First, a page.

…if you operate a wind farm, that is.
I was mildly irritated with a wind farm in Minnesota that received permission to apply for a permit to set up a wind farm that will kill up to 15 eagles a year. I discussed the issue here.
Then I researched a Los Angeles Times article that reports U.S. probes golden eagles’ deaths at DWP wind farm
Now I’m even more irritated.
That article said the DWP wind farm in the Tehachapie Mountains has killed 8 golden eagles in the two years ending February 2012. That’s four a year done in by the 90 turbines in the wind farm.
Four a year is small potatoes compared to the staggering toll at the Altamont Pass wind farm in California.
Multiple sources put the toll at around 70 a year. Check this out:
Los Angeles Times – Wind power turbines in Altamont Pass threaten protected birds – June 6, 2011:
There are about 5,000 turbines in the wind farm (4,930 per Wikipedia). The article says:
The death count, averaging 67 a year for three decades, worries field biologists because the turbines, which have been providing thousands of homes with emissions-free electricity since the 1980s, lie within a region of rolling grasslands and riparian canyons containing one of the highest densities of nesting golden eagles in the United States.
Here’s the math from that paragraph:
- 30 years x 67 eagles per year = 2,010 golden eagles
A wildlife manager says it would take 167 nesting pairs of golden eagles to replace the losses from wind turbines. He says there are 60. That would just be to replace the turbine losses, not enough to sustain the population. That means the golden eagle population is shrinking.
And that’s okay with the state of California and the federal government.
The article suggests tolerating this death count is official policy of the U.S. Government:
The U.S. Fish and Wildlife Service authorizes limited incidental mortality and disturbance of eagles at wind facilities, provided the operators take measures to mitigate the losses by replacing older turbines with newer models that are meant to be less hazardous to birds, removing turbines located in the paths of hunting raptors and turning off certain turbines during periods of heavy bird migration. So far, no wind energy company has been prosecuted by federal wildlife authorities in connection with the death of birds protected by the Migratory Bird Act, the Bald and Golden Eagle Protection Act or the federal Endangered Species Act.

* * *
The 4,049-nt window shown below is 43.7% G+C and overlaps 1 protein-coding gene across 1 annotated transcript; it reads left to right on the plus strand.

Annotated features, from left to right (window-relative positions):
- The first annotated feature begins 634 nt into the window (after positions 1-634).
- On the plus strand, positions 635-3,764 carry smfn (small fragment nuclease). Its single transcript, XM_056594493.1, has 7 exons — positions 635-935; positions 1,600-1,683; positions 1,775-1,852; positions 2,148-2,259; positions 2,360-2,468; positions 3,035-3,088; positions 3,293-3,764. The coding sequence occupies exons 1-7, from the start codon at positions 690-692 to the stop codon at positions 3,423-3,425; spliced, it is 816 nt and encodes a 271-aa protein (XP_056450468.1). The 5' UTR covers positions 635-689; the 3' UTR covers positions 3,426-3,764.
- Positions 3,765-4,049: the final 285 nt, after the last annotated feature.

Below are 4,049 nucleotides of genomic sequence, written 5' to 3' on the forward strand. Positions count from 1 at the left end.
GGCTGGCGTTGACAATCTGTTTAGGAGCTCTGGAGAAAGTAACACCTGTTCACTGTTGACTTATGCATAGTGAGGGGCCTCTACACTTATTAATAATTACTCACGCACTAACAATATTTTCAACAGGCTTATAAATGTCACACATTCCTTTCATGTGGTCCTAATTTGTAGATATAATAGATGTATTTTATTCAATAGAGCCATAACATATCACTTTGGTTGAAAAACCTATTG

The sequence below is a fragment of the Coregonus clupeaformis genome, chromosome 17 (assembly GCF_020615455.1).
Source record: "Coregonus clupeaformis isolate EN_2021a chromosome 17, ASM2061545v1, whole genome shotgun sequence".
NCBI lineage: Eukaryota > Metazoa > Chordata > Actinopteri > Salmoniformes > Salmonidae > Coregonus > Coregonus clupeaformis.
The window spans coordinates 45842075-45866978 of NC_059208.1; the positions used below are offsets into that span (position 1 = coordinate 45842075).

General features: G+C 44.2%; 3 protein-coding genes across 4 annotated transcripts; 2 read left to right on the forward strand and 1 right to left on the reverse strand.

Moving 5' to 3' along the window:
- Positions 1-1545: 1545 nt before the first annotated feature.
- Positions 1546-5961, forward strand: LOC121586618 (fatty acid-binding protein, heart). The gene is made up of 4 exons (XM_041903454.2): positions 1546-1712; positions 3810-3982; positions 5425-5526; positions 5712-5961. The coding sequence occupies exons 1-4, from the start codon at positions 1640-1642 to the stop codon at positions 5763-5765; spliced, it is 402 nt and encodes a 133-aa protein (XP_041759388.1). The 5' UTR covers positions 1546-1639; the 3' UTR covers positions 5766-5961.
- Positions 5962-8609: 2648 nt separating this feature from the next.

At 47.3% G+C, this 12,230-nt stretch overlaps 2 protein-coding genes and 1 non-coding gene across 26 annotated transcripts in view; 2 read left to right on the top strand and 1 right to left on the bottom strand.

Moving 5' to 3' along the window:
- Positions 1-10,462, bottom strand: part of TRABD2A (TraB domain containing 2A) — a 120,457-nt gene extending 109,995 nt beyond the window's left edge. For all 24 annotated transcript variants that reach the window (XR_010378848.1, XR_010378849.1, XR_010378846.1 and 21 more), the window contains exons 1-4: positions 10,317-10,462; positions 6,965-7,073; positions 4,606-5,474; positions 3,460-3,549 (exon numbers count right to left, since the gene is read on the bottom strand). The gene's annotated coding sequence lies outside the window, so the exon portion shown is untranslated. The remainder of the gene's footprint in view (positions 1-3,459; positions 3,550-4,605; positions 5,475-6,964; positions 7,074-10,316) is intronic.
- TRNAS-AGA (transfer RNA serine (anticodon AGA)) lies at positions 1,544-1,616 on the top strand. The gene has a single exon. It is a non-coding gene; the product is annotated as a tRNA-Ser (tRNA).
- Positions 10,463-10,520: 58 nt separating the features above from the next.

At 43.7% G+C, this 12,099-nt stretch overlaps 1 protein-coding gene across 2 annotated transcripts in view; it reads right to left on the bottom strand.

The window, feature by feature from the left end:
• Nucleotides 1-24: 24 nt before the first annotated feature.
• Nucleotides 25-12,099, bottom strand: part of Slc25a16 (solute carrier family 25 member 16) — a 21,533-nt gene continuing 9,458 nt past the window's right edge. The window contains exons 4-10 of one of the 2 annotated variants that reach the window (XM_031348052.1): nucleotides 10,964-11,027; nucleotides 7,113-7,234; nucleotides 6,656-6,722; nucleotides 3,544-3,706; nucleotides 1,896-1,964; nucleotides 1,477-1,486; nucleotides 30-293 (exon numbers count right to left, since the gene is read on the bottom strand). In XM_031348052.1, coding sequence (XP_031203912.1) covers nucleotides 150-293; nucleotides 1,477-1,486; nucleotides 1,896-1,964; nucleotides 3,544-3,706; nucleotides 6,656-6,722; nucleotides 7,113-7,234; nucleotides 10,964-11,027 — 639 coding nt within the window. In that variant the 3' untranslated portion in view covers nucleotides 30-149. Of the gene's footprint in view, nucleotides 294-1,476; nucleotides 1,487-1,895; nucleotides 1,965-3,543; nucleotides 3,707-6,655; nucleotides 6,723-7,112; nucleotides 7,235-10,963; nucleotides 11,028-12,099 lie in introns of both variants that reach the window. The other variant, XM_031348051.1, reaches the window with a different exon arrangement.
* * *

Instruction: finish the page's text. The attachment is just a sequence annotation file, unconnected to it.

I guess it’s okay because the death count is dropping – SFGate reports Altamont Pass turbines kill fewer birds.
Mitigation efforts cut the death count by about 50% from 2005 to 2010. The article reports the fatalities for American krestels, burrowing owls, red-tail hawks, and golden eagles:
At the start of the study period, deaths of all those species combined averaged 1,245 per year. By the end, the total had fallen to 625.
I guess that’s good news. Only 625 raptors a year.
The Golden Gate Audobon Society discusses the bird count in their article Avian Mortality.
The article reminds us golden eagles are protected under both state and federal law. Just to be clear, it is a crime to kill them. As in $250,000 and two years in jail. For each of those 2,000 eagles.
Let me do the math for you. That would be $502,500,000 in fines and 4,020 years in jail. Half a billion dollars and 80 life sentences (4020 divided by 50, which is 75 year life expectancy minus 25 assumed age for sentencing).
Penalties thus far? Zero dollars and zero years.
Their description of the issue:
Every year, an estimated 75 to 110 Golden Eagles are killed by the wind turbines in the Altamont Pass Wind Resource Area (APWRA). Some lose their wings, others are decapitated, and still others are cut in half. The lethal turbines, numbering roughly 6,000, are arrayed across 50,000 acres of rolling hills in northeastern Alameda and southeastern Contra Costa counties.
There are a number of other articles if you want to do more research.
So, next time you sit back and enjoy your renewable energy, remember the Altamont wind farm kills off 70 golden eagles and several hundred other raptors a year. And that’s just from Altamont.
70 eagles a year.
My posts on the slice-and-dice industry: